From the Fyre Into The Frying Pan (Documentary Review: “Fyre: The Greatest Party That Never Happened”)


If Survivor slipped a roofie to Lord of the Flies and some demon spawn was unleashed on the hashtag world of poseurs and FOMO ‘influencers’, it still wouldn’t hold a candle to the level of crazy that was the Fyre Festival. You’ll be scratching your head in utter amazement that this all actually happened.

SnapShot Plot

A cautionary tale from beginning to end, Fyre: The Greatest Party That Never Happened is the absorbing Netflix documentary (not to be confused with the identical topic covered in a competing documentary currently streaming on Hulu) about a luxury music festival that was supposed to take place in the Bahamas almost two years ago that is now the stuff of illusionist legend. It seems we all like to worship at the feet of bad-boy entrepreneurs who implicitly understand that a combination of sex and hubris can sell you your own pants before you even realize your belt’s undone. And that figure couldn’t have manifested in a more winsomely larcenous individual than Billy McFarland, the boy-wonder mastermind behind the now defunct millennial black credit card company, Magnises. McFarland painted himself as some uber Midas, for whom everything he touched turned into gold. Allegedly, McFarland had actually purchased the Bahamian private island of drug lord Pablo Escobar and was now set to produce the world’s most luxe rock festival in less than a year’s time. (That should have been the warning shot heard around the world.) He then partnered with hip-hop sensation Ja Rule and the two embarked on a far-fetched plan to entice Millenial influencers and an unwitting public to join them in a sex, drugs and rock n’roll romp that would be the stuff of legend. They started the hype by hiring a small group of top supermodels (including Bella Hadid) to appear in a series of videos and ads that would function as the carrot to lure their customers onto the island. Nothing was too grand or untenable to those who would put down hard cash for the experience – and the bragging rights – of a lifetime. The problem was, it was one huge con. The question that always remained at the center was how much Billy was drinking his own bathwater or if he actually thought he could pull it off. As the months ticked down to weeks and days, anybody with half a brain could see that disaster was looming just over the next glorious sunset.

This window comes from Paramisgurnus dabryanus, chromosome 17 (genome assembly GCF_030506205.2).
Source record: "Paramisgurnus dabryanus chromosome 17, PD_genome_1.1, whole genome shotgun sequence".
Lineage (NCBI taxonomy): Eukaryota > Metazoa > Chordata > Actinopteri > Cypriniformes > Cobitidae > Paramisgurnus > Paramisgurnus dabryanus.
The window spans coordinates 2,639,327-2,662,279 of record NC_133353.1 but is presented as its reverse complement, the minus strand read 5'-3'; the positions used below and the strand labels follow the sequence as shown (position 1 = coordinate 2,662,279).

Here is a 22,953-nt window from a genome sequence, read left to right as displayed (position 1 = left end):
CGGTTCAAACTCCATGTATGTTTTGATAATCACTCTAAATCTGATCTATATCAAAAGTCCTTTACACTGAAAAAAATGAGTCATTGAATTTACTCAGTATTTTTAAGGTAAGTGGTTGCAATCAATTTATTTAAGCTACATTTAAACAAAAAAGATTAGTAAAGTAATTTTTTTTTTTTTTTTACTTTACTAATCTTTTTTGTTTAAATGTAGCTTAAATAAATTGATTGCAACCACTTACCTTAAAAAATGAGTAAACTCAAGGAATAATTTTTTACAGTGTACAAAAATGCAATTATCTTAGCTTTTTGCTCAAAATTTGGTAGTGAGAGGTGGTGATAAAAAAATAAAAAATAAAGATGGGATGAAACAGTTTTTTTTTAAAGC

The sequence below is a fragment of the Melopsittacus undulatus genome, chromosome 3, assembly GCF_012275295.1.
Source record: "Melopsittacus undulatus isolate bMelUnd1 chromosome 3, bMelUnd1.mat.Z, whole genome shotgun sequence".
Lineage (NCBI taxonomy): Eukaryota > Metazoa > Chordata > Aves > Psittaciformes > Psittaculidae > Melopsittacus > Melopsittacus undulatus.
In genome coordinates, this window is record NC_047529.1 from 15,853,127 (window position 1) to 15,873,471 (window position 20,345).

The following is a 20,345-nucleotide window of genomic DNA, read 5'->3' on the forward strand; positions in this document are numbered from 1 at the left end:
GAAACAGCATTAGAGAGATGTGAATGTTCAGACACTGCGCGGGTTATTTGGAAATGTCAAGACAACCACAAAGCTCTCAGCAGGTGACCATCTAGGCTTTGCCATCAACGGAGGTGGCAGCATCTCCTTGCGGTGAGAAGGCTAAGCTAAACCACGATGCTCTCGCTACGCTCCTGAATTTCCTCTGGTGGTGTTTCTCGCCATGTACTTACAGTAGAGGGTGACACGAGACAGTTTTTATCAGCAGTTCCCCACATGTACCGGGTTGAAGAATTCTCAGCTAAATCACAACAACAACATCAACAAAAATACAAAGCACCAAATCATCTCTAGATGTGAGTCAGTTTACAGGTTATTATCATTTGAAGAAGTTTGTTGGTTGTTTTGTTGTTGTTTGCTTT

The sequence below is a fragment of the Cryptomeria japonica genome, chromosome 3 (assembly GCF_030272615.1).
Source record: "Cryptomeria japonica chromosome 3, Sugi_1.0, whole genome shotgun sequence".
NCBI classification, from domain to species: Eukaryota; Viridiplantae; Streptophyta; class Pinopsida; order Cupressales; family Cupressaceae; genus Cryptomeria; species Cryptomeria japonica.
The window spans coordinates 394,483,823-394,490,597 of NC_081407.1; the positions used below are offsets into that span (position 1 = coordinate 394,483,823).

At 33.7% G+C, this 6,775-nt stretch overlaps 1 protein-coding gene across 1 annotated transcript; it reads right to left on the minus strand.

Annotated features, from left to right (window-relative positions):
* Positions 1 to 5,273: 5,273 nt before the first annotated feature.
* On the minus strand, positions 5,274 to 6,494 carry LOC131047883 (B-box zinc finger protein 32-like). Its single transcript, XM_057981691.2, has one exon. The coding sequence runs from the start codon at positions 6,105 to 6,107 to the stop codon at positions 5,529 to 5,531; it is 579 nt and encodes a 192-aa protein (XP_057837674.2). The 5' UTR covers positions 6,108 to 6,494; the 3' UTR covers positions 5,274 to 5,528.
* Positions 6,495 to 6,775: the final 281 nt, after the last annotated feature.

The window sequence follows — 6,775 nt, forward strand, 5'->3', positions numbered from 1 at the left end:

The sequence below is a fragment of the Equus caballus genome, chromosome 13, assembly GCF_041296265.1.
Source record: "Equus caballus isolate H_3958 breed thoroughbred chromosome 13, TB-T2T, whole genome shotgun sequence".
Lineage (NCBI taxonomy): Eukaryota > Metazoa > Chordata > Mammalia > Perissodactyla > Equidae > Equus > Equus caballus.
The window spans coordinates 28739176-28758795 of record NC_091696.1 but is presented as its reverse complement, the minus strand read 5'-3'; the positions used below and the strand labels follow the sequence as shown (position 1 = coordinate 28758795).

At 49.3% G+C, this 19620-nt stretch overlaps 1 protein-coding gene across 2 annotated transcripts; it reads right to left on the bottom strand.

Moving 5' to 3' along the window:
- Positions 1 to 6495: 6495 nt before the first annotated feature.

Parting Shot 

As is always the case with the worst liars and con artists in history, they always drag down good people with them. In this case, there were legions of software engineers at Fyre Media Inc., the parent company of the Fyre Festival, who worked tirelessly on the backbone of the event planning/ticket sales and booking site upon which it was all built. As well, there were Billy’s countless partners and investors, who each seemed to swallow their prides and their souls while struggling to come to terms with the obvious fraud they were involved in hatching. And most heartbreaking of all, there were the countless Bahamian laborers whose sweat equity was never reciprocated in any kind of fair payment, literally left out in the cold. But most astonishing are the raw cell phone videos, as the planes of Millennials and ‘influencers’ begin landing on the island, realizing that the scene that awaits them is a far cry from the slick website and more like a bad rerun of Survivor. It’s a miracle this oh-so-bad scene didn’t become a truly tragic headline. As it was, the criminal headlines were severe. Billy McFarland was eventually  convicted of defrauding investors of $27.4 million, and as of October 2018, he was sentenced to six years in federal prison. Not even ironically, while out on $300,000 bail this past summer, McFarland was caught and charged with selling fraudulent tickets to events such as the Met Gala, Burning Man, and Coachella . . . shockingly this is all caught on video and included in the film.

Although this post deals with the Netflix documentary, I can’t help but cite the opening voice-over from the Hulu rival film, in trying to answer the ineffable question of “How can the smartest, most indulged generation in the most technically sophisticated world fall for this utter crap con job?” Here’s how it went: “You’re living in your parents bedroom, you look at your phone, which you look at 100 times an hour… seeing people in places that you’re not, doing things you can’t afford to do.”

What’s that thing we always hear in Vampire stories, that the beast hovering outside your window must ask permission to enter, and that permission must be granted.

Fyre is presently streaming on Netflix.

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